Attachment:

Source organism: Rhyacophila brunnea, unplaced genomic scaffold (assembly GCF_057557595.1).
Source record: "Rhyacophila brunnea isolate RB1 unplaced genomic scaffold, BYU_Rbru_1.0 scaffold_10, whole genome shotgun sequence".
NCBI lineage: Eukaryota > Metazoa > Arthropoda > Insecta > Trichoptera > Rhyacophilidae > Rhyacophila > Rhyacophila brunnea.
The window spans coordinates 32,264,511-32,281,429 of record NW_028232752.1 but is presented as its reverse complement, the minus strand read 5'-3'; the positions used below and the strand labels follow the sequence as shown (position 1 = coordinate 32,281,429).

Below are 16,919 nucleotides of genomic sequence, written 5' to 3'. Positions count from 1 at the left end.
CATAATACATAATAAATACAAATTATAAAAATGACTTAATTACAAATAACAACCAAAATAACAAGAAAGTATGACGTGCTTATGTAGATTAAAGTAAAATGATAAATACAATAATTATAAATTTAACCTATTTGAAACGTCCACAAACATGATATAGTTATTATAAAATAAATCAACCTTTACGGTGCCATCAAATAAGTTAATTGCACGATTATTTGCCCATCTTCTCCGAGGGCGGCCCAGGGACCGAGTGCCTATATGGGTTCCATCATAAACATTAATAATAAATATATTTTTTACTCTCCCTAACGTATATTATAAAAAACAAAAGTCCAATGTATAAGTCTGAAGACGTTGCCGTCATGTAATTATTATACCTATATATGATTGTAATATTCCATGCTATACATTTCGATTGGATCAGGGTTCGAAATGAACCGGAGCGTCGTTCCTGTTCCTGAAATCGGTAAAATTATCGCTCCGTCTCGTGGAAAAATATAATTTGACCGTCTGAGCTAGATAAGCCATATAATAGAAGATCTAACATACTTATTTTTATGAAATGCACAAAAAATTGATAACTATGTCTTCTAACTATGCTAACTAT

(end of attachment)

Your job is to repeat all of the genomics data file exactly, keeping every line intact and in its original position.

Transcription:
Source organism: Rhyacophila brunnea, unplaced genomic scaffold (assembly GCF_057557595.1).
Source record: "Rhyacophila brunnea isolate RB1 unplaced genomic scaffold, BYU_Rbru_1.0 scaffold_10, whole genome shotgun sequence".
NCBI lineage: Eukaryota > Metazoa > Arthropoda > Insecta > Trichoptera > Rhyacophilidae > Rhyacophila > Rhyacophila brunnea.
The window spans coordinates 32,264,511-32,281,429 of record NW_028232752.1 but is presented as its reverse complement, the minus strand read 5'-3'; the positions used below and the strand labels follow the sequence as shown (position 1 = coordinate 32,281,429).

Below are 16,919 nucleotides of genomic sequence, written 5' to 3'. Positions count from 1 at the left end.
CATAATACATAATAAATACAAATTATAAAAATGACTTAATTACAAATAACAACCAAAATAACAAGAAAGTATGACGTGCTTATGTAGATTAAAGTAAAATGATAAATACAATAATTATAAATTTAACCTATTTGAAACGTCCACAAACATGATATAGTTATTATAAAATAAATCAACCTTTACGGTGCCATCAAATAAGTTAATTGCACGATTATTTGCCCATCTTCTCCGAGGGCGGCCCAGGGACCGAGTGCCTATATGGGTTCCATCATAAACATTAATAATAAATATATTTTTTACTCTCCCTAACGTATATTATAAAAAACAAAAGTCCAATGTATAAGTCTGAAGACGTTGCCGTCATGTAATTATTATACCTATATATGATTGTAATATTCCATGCTATACATTTCGATTGGATCAGGGTTCGAAATGAACCGGAGCGTCGTTCCTGTTCCTGAAATCGGTAAAATTATCGCTCCGTCTCGTGGAAAAATATAATTTGACCGTCTGAGCTAGATAAGCCATATAATAGAAGATCTAACATACTTATTTTTATGAAATGCACAAAAAATTGATAACTATGTCTTCTAACTATGCTAACTAT